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Four House members from southern Utah, including former House Speaker David Clark, are calling on Gov. Gary Herbert and the Legislature to repeal a bill restricting public access to government records.
"I think we should repeal this. I think it should happen in April," Clark said Friday in an interview with The Salt Lake Tribune. "It's very clear to me the best thing right now would be to start over."
Clark, R-Santa Clara, said the repeal ought to happen with commitments from all sides to move forward with a plan to proceed. But, he said, the way in which it passed the Legislature in just a few days did not give such a contentious bill enough time to be fully vetted.
Clark joined Reps. Brad Last, R-Hurricane; Evan Vickers, R-Cedar City; and Don Ipson, R-St. George, in a statement stating that HB477 was meant to keep a legislator's personal communications private while making everything else public.
"Unfortunately, the Legislature has not done a very good job of communicating this message to the public," the statement said. "Because of this, we feel that it is in everyone's best interests that the Legislature reconsider its actions on HB477 and quickly move to discuss legislation to supersede HB477."
If it isn't changed, the law will exempt text messages, instant messages and video chats from public-records laws; will require a person filing a request to pay attorney fees; and will wipe out a presumption that government records should be public.
The four blamed the media for fanning the flames of controversy to a point that it has damaged public trust in government.
"The firestorm created by the media and others has resulted in a very contentious situation. It has come to the point that friends, neighbors and supporters do not understand the Legislature's position, resulting in damage to personal relationships as well as distrust in the public process."
The legislators endorsed a plan to repeal the bill first, then move forward with a reworking of state records law.
"Hopefully, this will bring this battle to an end," they wrote, and allow parties to negotiate a reasonable solution.
Clark said he raised specific concerns about the bill with House leaders and was assured that the Senate would address them, but they were not changed, and the bill went to the governor.
"I regret it now, but I kind of voted with the team, understanding that was how it would take place," Clark said. "This was fraught with trouble from the beginning."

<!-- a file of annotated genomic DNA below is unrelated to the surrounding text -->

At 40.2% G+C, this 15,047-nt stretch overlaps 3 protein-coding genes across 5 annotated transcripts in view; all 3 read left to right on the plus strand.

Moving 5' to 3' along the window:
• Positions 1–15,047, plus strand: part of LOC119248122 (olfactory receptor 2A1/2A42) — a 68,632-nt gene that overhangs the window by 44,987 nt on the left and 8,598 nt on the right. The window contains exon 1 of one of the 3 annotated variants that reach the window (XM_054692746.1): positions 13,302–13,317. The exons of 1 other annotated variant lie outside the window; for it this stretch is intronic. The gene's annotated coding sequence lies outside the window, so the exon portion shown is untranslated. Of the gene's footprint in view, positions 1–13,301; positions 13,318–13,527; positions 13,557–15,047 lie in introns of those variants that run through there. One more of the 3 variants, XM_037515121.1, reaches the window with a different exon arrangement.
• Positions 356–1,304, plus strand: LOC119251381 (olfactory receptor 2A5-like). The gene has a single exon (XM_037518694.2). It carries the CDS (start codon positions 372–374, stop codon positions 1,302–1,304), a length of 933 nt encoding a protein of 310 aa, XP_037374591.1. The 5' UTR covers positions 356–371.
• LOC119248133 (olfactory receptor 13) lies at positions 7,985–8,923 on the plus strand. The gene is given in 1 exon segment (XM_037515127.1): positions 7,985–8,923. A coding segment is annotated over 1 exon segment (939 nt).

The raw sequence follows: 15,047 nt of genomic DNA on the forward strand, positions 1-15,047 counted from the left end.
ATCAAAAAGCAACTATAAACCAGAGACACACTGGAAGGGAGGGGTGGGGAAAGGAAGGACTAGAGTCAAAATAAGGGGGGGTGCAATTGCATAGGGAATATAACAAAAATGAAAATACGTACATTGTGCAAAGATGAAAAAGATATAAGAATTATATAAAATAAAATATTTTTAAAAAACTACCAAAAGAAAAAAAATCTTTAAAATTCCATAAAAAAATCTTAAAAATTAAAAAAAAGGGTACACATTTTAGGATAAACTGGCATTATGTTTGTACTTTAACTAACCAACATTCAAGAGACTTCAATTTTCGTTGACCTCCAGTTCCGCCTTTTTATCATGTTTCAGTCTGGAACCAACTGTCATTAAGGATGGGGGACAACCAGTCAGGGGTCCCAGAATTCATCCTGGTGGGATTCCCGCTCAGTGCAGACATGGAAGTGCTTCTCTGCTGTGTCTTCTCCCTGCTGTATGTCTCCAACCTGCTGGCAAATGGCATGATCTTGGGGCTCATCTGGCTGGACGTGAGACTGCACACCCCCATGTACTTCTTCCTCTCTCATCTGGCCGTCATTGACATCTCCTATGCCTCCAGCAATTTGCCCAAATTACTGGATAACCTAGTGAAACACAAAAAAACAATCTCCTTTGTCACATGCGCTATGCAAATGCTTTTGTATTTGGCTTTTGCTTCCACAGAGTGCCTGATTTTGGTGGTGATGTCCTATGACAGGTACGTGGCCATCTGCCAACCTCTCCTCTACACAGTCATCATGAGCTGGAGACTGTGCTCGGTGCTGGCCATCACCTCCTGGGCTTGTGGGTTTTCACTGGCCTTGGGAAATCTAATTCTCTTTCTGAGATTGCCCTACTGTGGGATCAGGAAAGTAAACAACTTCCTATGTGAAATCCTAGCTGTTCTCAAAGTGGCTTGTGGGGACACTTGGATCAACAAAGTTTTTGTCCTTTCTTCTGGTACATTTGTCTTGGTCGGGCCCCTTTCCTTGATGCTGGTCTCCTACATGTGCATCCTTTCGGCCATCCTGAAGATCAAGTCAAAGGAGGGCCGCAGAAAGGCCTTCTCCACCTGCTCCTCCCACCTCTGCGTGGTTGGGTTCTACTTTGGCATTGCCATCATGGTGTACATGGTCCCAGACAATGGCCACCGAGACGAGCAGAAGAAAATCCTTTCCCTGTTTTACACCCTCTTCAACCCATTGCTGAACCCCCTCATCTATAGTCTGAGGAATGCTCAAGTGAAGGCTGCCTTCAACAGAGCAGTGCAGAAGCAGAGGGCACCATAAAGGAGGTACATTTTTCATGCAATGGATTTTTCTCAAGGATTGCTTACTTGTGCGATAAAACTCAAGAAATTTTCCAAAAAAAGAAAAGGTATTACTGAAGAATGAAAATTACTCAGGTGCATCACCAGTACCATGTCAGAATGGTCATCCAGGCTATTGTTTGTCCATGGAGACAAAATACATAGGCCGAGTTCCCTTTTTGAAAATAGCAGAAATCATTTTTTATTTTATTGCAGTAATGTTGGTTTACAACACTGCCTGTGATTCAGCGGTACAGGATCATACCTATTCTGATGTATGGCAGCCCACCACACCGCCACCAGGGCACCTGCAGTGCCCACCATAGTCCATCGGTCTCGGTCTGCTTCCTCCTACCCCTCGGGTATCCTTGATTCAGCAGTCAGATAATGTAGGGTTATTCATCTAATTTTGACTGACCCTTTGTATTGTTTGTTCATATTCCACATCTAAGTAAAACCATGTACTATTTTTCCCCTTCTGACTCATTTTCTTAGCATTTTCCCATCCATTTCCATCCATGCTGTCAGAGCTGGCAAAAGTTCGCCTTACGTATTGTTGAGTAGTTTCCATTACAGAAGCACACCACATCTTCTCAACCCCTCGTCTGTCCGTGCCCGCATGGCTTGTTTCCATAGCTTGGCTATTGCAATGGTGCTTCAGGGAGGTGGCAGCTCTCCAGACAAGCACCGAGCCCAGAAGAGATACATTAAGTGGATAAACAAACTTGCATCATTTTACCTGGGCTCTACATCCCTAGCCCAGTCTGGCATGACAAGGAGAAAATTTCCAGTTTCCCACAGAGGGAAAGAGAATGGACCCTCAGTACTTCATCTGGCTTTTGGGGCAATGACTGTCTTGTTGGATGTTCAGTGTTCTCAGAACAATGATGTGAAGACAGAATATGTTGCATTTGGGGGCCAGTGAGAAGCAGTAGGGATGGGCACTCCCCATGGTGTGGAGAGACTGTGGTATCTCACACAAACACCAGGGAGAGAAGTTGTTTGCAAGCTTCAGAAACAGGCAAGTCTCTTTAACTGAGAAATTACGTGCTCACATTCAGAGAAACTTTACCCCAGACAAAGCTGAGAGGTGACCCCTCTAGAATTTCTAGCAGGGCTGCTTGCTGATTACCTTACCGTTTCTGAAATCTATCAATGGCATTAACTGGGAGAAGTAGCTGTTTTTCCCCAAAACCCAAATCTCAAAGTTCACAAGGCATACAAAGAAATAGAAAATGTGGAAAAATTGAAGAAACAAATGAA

All four of the southern Utah lawmakers voted for the records bill the first time the House considered it. When it came back to the House with a delayed implementation date of July 1, Clark spoke against the bill, and both he and Ipson voted against it. Last and Vickers voted for it.
The four House members join Rep. Carl Wimmer, R-Herriman, who called for the repeal of the records bill earlier this week.
The records bill will not take effect until July 1, under a deal struck between legislative leaders and Herbert. In the meantime, a task force of lawmakers and the public will discuss issues related to Utah's Government Records Access and Management Act with plans to call a special legislative session in June to revise HB477.
"[The representatives' proposal] sounds exactly like what the governor has recommended take place. … Great minds think alike," said the governor's spokeswoman, Ally Isom. "I think the timing may be the only issue there."
House Speaker Becky Lockhart, R-Provo, reiterated her statement that HB477 will not survive to its July 1 enactment date.
"HB477 will not exist," she said. "The working group is about coming up with a new GRAMA bill, and that is what we'll address in the special session [in June]."
She said members of the working group will be announced on Monday, and she hopes the group will have its first meeting next week.
Rep. Kraig Powell, R-Heber City, said earlier this week that he supported HB477 because he felt there was an implicit threat that bills important to him would not pass if he did not. He called the bill an "abomination."
And a group has begun the process of collecting 97,000 signatures from across the state to put a referendum on the ballot to repeal HB477. The group's website is http://www.savegrama.org.
HB477 statement by southern Utah Republican Reps. David Clark, Brad Last, Evan Vickers and Don Ipson
"We are all strong believers in both transparency in government and the public servant's right to a private life. As we read HB477 and discussed it with the sponsor as well as other colleagues, we understood that the intention of the bill was to protect a legislator's business and personal communications while making everything else available to the public. This seemed fair and we supported that concept. When we explain this to constituents one-on-one, they understand and agree. Unfortunately, the Legislature has not done a very good job of communicating this message to the public. The firestorm created by the media and others has resulted in a very contentious situation. It has come to the point that friends, neighbors and supporters do not understand the Legislature's position, resulting in damage to personal relationships as well as distrust in the public process.
"If we as a Legislature could have done a better job of communicating our arguments for this legislation, it probably would have been more palatable. Regrettably, that hasn't been the case. Because of this, we feel that it is in everyone's best interests that the Legislature reconsider its actions on HB477 and quickly move to discuss legislation to supersede HB477. Hopefully this will bring this battle to an end and then allow the Legislature, the Governor's Office, the media and the public to sit down and discuss how the current law can be amended to achieve the goals of protecting privacy but still allowing for public access to government documents and communication."